Breaking into a closed market
Co-founder and CEO Stefano Ciampolini is a veteran in providing private sector kidney dialysis clinics. He began his career over 20 years ago in his native Italy and has since opened renal clinics in France, the UK and the US.
In 2007 he saw potential in the UK. “The NHS was having to do more with less – there were no independent private sector providers,” says Ciampolini.
Building trust with skeptics
Back in 2007, Ciampolini explains that it was “almost impossible” for a newcomer to be included in the NHS tender process.
“It was very difficult because sometimes it was adversarial with the NHS because ideologically they did not like private sector service provision,” he says.
I was confident it would work – I’d done it before and in a way the UK was the only country left where this had not happened.
Stefano Ciampolini, Renal Services
Self-funding a test run
With £1m of his own money and private investment from family and friends – Ciampolini bought a small dialysis company, which operated two tiny holiday dialysis clinics in Skegness and the Portsmouth area.
He hired a team made up of “superstar nurses” who had previously worked for the NHS and other companies. “We incentivised them well,” he says. The clinics were pilots with “less than 15 patients each and total revenues of around £300,000”.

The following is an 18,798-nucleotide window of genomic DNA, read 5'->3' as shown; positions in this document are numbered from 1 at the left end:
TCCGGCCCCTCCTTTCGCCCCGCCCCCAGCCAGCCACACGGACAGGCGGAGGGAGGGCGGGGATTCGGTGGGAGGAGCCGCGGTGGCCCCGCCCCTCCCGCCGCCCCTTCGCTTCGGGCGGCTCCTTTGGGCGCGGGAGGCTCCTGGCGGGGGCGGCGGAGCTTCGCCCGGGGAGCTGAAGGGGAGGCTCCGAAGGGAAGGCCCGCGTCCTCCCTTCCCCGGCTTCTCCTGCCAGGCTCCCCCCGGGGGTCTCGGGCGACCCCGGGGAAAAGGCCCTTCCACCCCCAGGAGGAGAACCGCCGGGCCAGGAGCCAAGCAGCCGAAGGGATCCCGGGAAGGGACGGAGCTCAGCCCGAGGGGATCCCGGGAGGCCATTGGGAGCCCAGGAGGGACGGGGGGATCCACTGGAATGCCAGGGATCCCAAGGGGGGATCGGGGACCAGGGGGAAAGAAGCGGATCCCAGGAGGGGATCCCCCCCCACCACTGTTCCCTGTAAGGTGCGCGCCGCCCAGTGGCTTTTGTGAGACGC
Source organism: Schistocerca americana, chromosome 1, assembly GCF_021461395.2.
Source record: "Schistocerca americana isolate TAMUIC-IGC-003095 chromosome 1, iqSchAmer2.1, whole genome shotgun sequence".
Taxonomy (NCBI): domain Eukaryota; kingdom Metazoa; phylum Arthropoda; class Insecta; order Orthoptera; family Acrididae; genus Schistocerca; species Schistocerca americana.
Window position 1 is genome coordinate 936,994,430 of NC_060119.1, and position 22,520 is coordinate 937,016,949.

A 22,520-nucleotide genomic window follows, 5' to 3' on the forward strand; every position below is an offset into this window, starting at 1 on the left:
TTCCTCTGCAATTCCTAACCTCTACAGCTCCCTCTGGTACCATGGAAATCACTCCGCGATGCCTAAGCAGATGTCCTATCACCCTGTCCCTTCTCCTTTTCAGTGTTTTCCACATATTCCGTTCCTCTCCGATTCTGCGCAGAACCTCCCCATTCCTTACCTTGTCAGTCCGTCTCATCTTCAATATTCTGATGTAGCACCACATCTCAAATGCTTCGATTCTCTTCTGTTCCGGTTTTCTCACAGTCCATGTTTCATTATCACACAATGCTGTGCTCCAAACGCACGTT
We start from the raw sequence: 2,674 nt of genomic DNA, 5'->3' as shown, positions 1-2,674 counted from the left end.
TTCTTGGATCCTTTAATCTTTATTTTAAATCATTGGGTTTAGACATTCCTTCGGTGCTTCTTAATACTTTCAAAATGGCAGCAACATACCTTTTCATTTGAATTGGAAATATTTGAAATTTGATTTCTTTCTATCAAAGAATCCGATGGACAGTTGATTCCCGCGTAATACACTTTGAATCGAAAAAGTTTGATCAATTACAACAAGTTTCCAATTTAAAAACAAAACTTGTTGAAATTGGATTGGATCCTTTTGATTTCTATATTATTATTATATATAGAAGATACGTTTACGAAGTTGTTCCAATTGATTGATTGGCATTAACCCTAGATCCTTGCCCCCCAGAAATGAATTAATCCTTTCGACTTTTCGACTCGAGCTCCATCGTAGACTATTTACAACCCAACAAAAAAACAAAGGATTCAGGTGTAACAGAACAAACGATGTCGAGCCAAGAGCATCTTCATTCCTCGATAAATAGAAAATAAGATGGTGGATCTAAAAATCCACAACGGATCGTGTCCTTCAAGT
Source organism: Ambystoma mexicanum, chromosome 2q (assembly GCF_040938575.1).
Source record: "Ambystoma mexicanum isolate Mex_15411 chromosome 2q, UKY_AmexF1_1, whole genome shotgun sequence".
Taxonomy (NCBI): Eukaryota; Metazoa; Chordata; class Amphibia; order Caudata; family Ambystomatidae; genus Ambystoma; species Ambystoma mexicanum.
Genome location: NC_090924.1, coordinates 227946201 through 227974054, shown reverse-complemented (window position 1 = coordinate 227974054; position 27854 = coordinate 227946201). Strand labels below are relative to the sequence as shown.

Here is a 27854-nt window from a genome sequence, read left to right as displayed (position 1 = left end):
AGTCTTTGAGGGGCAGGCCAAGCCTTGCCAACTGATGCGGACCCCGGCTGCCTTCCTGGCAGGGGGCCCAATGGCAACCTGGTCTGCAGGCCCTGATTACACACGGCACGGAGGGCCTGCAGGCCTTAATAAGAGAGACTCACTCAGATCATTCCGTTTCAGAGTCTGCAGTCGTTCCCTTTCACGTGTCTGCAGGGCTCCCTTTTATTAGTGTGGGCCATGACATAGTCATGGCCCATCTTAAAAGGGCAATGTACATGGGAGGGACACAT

“I was confident it would work – I’d done it before and in a way the UK was the only country left where this had not happened,” he says.
And just a few months later Ciampolini was proven right. In the spring of 2007 Renal Services was invited into a tender process for Portsmouth NHS Trust and won it.
“It was a huge morale boost, suddenly we were treating 300 patients across three locations,” he says.
Growth stalled by the crash
By 2009 the company had five clinics with 50 staff. But growth over the following years was slow and funding expansion was a challenge. “Dialysis clinics are capital-intensive,” says Ciampolini, “and everything goes into buildings and equipment.”
The timing was terrible for approaching traditional lenders for growth capital. Ciampolini says that between 2009 and 2012 it was “impossible” to raise money and the result was “we were stuck”.
A tipping point
Then in 2012 came a tipping point. “Everything restarted, there was a wave of new contracts and the NHS realised they could not go it alone,” he says.
But Ciampolini realised he couldn’t go it alone either. What he really needed was the clout of an institutional investor.
In late 2014 he secured £3.1m of growth capital from BGF. He praises the “painless process” of securing the funds. “It was the right time for both of us, so a deal was done in a matter of weeks,” he says.
The company deployed the capital in expanding the number clinics. Today Renal Services generates £10m in revenue from 12 clinics, and four more will be opened by the end of 2018.
But Ciampolini believes his success is down to providing the best care to patients – most of whom come for four hours a day, three times a week. “All our clinics feel more like business class lounges than hospitals with artwork and natural light,” he says, “because after all nobody wants to be reminded of how sick they are.”